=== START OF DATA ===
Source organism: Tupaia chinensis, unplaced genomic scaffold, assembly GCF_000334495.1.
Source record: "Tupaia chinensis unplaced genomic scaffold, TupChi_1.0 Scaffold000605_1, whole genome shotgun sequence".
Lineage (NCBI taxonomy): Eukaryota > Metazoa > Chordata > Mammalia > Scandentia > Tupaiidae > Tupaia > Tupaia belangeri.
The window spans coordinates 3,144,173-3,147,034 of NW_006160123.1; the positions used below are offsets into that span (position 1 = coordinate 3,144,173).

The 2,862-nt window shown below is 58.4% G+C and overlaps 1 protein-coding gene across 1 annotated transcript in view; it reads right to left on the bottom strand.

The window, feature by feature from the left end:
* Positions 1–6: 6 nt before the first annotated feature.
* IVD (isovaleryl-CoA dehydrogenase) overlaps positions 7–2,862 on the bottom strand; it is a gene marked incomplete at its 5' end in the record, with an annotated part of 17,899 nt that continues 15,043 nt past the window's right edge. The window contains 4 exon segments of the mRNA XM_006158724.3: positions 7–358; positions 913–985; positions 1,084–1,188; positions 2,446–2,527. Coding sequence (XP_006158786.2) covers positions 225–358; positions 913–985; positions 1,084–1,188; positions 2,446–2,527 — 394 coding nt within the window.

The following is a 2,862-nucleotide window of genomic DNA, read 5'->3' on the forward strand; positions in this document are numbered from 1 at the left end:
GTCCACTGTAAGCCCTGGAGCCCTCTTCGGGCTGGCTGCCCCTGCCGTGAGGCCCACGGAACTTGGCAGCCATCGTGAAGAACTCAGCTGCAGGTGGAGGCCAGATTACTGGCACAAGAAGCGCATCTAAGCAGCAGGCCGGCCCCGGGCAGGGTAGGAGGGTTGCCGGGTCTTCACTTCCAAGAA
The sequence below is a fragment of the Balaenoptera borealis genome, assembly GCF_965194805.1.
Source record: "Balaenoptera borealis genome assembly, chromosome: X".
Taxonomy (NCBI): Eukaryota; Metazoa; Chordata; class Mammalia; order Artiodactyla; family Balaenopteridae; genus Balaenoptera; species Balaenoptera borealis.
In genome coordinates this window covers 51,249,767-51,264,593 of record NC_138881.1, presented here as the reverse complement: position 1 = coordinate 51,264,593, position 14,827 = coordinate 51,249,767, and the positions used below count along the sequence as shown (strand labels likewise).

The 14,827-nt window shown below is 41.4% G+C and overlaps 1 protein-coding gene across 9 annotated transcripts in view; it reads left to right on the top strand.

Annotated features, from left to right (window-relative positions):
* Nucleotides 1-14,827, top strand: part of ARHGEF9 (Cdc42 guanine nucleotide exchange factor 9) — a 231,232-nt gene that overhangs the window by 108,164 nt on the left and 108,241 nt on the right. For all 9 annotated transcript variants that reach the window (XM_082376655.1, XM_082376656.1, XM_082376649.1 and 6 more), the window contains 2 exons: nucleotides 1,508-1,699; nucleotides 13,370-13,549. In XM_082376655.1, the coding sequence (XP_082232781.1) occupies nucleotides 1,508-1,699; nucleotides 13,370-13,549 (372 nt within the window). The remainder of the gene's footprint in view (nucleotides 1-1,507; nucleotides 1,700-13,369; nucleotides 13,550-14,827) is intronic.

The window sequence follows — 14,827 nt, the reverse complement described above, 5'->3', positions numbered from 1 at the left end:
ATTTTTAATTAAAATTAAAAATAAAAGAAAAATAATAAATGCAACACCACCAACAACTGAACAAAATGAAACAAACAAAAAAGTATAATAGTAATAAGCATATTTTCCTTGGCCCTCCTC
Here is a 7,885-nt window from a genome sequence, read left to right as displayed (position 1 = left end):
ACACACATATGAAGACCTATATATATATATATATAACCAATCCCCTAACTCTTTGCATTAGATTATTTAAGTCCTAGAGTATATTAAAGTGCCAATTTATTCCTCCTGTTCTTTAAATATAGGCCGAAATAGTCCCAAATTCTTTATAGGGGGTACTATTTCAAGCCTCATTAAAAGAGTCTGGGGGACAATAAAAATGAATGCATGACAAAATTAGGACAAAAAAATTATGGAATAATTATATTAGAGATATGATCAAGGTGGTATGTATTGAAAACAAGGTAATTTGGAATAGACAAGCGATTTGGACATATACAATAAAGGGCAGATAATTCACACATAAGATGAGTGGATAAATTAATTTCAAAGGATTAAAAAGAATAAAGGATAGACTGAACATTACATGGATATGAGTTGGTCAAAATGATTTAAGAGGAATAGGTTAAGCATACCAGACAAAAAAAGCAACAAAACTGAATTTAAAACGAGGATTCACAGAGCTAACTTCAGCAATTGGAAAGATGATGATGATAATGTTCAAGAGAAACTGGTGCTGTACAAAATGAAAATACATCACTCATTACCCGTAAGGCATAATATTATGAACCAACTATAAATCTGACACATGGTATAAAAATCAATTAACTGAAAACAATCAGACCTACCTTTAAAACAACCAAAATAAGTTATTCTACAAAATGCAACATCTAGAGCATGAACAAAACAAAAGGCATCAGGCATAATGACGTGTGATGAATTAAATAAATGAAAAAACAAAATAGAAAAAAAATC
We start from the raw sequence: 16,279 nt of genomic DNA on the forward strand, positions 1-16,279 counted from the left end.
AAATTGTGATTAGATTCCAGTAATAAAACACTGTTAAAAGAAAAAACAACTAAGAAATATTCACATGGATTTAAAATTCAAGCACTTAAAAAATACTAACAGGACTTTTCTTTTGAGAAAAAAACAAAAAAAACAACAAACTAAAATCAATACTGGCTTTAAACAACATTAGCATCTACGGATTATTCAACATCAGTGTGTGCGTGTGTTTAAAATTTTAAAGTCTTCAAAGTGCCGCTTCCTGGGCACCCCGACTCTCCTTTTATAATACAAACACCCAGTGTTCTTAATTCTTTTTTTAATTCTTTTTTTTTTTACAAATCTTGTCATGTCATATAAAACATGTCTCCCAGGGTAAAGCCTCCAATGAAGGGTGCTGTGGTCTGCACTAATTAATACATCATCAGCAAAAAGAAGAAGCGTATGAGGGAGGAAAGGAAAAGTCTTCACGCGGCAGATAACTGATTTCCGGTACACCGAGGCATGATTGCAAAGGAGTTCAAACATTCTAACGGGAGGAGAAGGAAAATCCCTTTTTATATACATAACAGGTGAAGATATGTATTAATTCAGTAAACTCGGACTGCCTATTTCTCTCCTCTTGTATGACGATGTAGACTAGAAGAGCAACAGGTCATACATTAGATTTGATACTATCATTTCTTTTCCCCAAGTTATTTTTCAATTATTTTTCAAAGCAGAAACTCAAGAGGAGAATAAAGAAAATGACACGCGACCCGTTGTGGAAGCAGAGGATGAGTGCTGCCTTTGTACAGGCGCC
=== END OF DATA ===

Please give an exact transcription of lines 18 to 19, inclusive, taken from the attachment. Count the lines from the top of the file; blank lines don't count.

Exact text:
The window sequence follows — 14,827 nt, the reverse complement described above, 5'->3', positions numbered from 1 at the left end:
ATTTTTAATTAAAATTAAAAATAAAAGAAAAATAATAAATGCAACACCACCAACAACTGAACAAAATGAAACAAACAAAAAAGTATAATAGTAATAAGCATATTTTCCTTGGCCCTCCTC